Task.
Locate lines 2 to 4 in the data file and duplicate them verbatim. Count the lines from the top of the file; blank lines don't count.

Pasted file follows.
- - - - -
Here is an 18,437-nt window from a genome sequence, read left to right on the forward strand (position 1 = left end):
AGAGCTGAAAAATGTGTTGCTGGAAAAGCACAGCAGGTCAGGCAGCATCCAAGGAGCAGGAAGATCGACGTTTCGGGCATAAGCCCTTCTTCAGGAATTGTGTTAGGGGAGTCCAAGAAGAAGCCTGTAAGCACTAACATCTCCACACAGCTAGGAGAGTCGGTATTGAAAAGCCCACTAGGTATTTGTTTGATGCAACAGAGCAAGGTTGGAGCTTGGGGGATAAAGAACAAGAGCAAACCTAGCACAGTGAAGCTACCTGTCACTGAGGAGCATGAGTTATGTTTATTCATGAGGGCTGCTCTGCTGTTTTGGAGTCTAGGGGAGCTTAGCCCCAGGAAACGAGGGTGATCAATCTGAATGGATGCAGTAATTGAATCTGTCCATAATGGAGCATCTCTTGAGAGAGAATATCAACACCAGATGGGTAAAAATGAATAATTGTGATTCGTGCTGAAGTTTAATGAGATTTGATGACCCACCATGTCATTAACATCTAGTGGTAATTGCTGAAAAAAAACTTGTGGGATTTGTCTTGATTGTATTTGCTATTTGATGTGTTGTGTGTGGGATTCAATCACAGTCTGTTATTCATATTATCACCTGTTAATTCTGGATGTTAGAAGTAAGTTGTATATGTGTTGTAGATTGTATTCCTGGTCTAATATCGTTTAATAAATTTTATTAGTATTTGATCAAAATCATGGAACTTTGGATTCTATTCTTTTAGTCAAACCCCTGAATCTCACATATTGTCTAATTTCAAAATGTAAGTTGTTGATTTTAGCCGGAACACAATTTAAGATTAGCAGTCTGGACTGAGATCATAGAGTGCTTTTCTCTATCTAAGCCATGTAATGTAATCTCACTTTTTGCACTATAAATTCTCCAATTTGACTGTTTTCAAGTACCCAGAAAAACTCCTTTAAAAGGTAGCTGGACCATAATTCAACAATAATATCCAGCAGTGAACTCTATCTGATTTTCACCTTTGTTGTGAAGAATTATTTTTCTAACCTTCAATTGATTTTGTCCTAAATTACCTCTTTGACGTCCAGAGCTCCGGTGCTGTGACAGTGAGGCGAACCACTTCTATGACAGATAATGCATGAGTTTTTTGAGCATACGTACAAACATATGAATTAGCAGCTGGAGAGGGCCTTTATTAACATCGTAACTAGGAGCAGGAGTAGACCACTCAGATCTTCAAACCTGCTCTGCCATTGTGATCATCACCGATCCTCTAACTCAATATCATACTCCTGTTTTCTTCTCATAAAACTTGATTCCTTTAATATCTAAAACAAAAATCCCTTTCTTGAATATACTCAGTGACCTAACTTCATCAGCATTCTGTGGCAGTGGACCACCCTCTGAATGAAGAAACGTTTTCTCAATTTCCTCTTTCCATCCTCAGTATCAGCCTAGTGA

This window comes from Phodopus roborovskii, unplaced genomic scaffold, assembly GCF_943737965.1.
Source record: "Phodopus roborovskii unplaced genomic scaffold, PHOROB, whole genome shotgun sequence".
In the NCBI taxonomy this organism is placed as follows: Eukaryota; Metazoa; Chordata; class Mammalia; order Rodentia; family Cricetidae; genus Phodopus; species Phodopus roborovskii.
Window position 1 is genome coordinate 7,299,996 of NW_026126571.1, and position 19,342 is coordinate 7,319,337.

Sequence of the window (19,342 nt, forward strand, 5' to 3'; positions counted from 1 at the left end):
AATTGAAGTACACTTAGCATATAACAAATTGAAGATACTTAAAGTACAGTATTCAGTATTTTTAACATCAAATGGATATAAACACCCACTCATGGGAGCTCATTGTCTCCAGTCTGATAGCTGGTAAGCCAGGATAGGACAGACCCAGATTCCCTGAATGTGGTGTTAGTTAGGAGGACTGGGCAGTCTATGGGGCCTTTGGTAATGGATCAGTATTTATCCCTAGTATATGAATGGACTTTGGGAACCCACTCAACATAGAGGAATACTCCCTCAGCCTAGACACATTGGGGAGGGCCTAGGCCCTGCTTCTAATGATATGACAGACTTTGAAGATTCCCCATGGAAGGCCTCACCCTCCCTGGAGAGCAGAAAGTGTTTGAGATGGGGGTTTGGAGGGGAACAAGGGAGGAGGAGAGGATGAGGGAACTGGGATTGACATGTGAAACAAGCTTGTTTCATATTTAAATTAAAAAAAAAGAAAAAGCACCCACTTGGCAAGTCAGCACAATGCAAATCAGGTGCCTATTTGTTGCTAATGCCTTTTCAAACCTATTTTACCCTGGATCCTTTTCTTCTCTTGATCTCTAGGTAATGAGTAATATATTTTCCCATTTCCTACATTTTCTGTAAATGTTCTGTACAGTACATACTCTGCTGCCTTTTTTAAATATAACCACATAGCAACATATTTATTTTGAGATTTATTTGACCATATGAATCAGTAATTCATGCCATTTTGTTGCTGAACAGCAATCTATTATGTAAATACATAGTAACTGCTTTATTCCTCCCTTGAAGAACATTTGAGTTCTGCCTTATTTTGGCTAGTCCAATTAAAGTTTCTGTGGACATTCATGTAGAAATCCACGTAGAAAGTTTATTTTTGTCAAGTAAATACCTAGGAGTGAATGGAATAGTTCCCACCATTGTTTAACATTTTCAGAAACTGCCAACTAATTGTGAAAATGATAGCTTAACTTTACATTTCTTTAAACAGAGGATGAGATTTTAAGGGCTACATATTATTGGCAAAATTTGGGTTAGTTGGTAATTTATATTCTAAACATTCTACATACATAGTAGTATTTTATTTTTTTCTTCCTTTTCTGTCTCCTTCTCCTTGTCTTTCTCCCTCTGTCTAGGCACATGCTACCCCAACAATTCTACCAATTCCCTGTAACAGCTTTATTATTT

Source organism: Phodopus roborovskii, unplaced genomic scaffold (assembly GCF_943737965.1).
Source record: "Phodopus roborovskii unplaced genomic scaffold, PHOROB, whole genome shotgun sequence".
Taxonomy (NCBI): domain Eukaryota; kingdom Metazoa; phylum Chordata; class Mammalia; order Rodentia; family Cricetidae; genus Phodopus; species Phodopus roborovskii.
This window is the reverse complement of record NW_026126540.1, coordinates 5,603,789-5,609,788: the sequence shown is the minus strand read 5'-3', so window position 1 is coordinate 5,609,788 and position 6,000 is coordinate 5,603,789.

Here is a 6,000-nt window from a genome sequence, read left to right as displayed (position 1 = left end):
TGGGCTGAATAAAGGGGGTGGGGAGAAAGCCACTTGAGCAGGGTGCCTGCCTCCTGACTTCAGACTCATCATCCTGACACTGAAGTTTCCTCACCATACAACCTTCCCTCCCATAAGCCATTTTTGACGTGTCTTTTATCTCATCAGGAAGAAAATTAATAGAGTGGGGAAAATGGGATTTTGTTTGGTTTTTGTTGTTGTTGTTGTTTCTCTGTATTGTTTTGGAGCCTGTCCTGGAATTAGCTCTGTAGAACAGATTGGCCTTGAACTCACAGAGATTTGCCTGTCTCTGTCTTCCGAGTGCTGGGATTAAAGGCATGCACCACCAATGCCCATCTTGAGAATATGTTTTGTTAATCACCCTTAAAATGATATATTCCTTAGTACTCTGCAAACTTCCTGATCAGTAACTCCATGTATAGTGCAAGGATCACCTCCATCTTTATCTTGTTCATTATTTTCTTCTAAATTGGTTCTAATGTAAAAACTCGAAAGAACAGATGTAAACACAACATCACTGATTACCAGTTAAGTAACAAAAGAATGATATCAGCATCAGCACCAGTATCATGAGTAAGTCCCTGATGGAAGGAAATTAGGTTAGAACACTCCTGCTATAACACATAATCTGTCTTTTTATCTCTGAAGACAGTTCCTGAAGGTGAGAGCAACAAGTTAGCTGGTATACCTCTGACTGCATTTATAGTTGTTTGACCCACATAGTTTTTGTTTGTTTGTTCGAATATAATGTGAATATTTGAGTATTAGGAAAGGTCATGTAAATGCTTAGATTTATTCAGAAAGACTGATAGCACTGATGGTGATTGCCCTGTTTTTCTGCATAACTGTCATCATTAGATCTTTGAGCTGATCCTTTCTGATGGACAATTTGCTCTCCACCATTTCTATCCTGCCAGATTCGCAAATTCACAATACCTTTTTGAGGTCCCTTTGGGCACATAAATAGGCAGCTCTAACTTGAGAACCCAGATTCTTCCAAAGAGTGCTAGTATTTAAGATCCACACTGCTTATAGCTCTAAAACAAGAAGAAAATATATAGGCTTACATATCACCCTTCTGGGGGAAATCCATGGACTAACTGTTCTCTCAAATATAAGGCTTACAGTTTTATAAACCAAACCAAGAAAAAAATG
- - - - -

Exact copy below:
AGAGCTGAAAAATGTGTTGCTGGAAAAGCACAGCAGGTCAGGCAGCATCCAAGGAGCAGGAAGATCGACGTTTCGGGCATAAGCCCTTCTTCAGGAATTGTGTTAGGGGAGTCCAAGAAGAAGCCTGTAAGCACTAACATCTCCACACAGCTAGGAGAGTCGGTATTGAAAAGCCCACTAGGTATTTGTTTGATGCAACAGAGCAAGGTTGGAGCTTGGGGGATAAAGAACAAGAGCAAACCTAGCACAGTGAAGCTACCTGTCACTGAGGAGCATGAGTTATGTTTATTCATGAGGGCTGCTCTGCTGTTTTGGAGTCTAGGGGAGCTTAGCCCCAGGAAACGAGGGTGATCAATCTGAATGGATGCAGTAATTGAATCTGTCCATAATGGAGCATCTCTTGAGAGAGAATATCAACACCAGATGGGTAAAAATGAATAATTGTGATTCGTGCTGAAGTTTAATGAGATTTGATGACCCACCATGTCATTAACATCTAGTGGTAATTGCTGAAAAAAAACTTGTGGGATTTGTCTTGATTGTATTTGCTATTTGATGTGTTGTGTGTGGGATTCAATCACAGTCTGTTATTCATATTATCACCTGTTAATTCTGGATGTTAGAAGTAAGTTGTATATGTGTTGTAGATTGTATTCCTGGTCTAATATCGTTTAATAAATTTTATTAGTATTTGATCAAAATCATGGAACTTTGGATTCTATTCTTTTAGTCAAACCCCTGAATCTCACATATTGTCTAATTTCAAAATGTAAGTTGTTGATTTTAGCCGGAACACAATTTAAGATTAGCAGTCTGGACTGAGATCATAGAGTGCTTTTCTCTATCTAAGCCATGTAATGTAATCTCACTTTTTGCACTATAAATTCTCCAATTTGACTGTTTTCAAGTACCCAGAAAAACTCCTTTAAAAGGTAGCTGGACCATAATTCAACAATAATATCCAGCAGTGAACTCTATCTGATTTTCACCTTTGTTGTGAAGAATTATTTTTCTAACCTTCAATTGATTTTGTCCTAAATTACCTCTTTGACGTCCAGAGCTCCGGTGCTGTGACAGTGAGGCGAACCACTTCTATGACAGATAATGCATGAGTTTTTTGAGCATACGTACAAACATATGAATTAGCAGCTGGAGAGGGCCTTTATTAACATCGTAACTAGGAGCAGGAGTAGACCACTCAGATCTTCAAACCTGCTCTGCCATTGTGATCATCACCGATCCTCTAACTCAATATCATACTCCTGTTTTCTTCTCATAAAACTTGATTCCTTTAATATCTAAAACAAAAATCCCTTTCTTGAATATACTCAGTGACCTAACTTCATCAGCATTCTGTGGCAGTGGACCACCCTCTGAATGAAGAAACGTTTTCTCAATTTCCTCTTTCCATCCTCAGTATCAGCCTAGTGA

This window comes from Phodopus roborovskii, unplaced genomic scaffold, assembly GCF_943737965.1.
Source record: "Phodopus roborovskii unplaced genomic scaffold, PHOROB, whole genome shotgun sequence".